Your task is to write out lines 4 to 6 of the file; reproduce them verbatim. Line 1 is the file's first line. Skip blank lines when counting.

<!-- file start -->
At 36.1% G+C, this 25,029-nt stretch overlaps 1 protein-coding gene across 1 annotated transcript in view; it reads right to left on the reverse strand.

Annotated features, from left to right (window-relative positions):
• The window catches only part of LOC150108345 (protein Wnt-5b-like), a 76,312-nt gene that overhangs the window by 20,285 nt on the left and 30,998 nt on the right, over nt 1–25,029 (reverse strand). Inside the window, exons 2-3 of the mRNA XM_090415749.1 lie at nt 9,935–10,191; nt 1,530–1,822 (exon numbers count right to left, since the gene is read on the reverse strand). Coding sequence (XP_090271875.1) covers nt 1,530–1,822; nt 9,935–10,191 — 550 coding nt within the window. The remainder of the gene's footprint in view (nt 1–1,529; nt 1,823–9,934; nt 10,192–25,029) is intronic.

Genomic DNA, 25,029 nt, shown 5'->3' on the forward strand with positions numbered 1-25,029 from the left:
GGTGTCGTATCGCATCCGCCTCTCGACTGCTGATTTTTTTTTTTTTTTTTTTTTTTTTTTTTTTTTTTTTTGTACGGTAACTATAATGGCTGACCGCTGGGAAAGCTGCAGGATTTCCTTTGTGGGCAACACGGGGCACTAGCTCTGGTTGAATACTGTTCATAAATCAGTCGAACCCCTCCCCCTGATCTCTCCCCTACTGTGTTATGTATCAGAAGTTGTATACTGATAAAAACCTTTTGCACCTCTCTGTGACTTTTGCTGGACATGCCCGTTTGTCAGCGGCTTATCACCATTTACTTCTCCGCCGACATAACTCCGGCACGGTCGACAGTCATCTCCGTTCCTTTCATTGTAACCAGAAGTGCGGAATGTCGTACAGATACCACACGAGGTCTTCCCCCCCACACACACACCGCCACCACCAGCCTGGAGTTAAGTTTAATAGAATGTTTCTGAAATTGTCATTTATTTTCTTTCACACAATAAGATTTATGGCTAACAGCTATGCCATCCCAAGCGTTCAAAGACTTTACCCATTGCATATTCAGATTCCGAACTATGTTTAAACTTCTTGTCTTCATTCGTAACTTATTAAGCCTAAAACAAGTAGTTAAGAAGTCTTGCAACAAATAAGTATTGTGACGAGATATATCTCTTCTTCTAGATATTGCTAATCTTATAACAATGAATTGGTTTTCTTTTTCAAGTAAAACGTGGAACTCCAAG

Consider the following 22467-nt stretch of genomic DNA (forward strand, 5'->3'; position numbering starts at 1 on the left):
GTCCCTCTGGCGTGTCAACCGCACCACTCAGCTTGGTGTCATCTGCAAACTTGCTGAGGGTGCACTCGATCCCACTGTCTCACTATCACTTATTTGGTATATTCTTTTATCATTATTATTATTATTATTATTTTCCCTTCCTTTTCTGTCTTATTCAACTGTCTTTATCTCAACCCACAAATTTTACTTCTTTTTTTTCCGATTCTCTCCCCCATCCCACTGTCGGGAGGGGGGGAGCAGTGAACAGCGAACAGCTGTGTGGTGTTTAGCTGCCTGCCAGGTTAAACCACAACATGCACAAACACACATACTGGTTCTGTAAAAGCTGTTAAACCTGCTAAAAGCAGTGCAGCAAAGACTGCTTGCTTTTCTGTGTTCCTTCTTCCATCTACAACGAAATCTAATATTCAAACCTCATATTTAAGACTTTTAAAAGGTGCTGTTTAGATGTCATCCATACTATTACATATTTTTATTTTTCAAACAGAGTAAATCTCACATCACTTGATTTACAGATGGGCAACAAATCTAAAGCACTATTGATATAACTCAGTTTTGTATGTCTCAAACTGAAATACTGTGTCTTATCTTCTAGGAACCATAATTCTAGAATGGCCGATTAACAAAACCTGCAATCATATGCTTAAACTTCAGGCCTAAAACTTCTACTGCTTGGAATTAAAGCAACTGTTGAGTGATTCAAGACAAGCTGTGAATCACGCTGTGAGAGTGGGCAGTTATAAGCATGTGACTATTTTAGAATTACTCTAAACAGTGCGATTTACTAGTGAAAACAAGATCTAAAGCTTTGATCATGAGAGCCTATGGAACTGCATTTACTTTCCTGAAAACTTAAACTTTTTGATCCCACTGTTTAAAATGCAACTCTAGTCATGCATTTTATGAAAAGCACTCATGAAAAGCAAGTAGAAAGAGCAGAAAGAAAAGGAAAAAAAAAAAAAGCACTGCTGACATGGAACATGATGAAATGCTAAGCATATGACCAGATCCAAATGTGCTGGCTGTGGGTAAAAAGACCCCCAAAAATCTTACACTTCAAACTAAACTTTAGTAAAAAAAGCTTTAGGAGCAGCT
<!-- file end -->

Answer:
Genomic DNA, 25,029 nt, shown 5'->3' on the forward strand with positions numbered 1-25,029 from the left:
GGTGTCGTATCGCATCCGCCTCTCGACTGCTGATTTTTTTTTTTTTTTTTTTTTTTTTTTTTTTTTTTTTTGTACGGTAACTATAATGGCTGACCGCTGGGAAAGCTGCAGGATTTCCTTTGTGGGCAACACGGGGCACTAGCTCTGGTTGAATACTGTTCATAAATCAGTCGAACCCCTCCCCCTGATCTCTCCCCTACTGTGTTATGTATCAGAAGTTGTATACTGATAAAAACCTTTTGCACCTCTCTGTGACTTTTGCTGGACATGCCCGTTTGTCAGCGGCTTATCACCATTTACTTCTCCGCCGACATAACTCCGGCACGGTCGACAGTCATCTCCGTTCCTTTCATTGTAACCAGAAGTGCGGAATGTCGTACAGATACCACACGAGGTCTTCCCCCCCACACACACACCGCCACCACCAGCCTGGAGTTAAGTTTAATAGAATGTTTCTGAAATTGTCATTTATTTTCTTTCACACAATAAGATTTATGGCTAACAGCTATGCCATCCCAAGCGTTCAAAGACTTTACCCATTGCATATTCAGATTCCGAACTATGTTTAAACTTCTTGTCTTCATTCGTAACTTATTAAGCCTAAAACAAGTAGTTAAGAAGTCTTGCAACAAATAAGTATTGTGACGAGATATATCTCTTCTTCTAGATATTGCTAATCTTATAACAATGAATTGGTTTTCTTTTTCAAGTAAAACGTGGAACTCCAAG

Consider the following 22467-nt stretch of genomic DNA (forward strand, 5'->3'; position numbering starts at 1 on the left):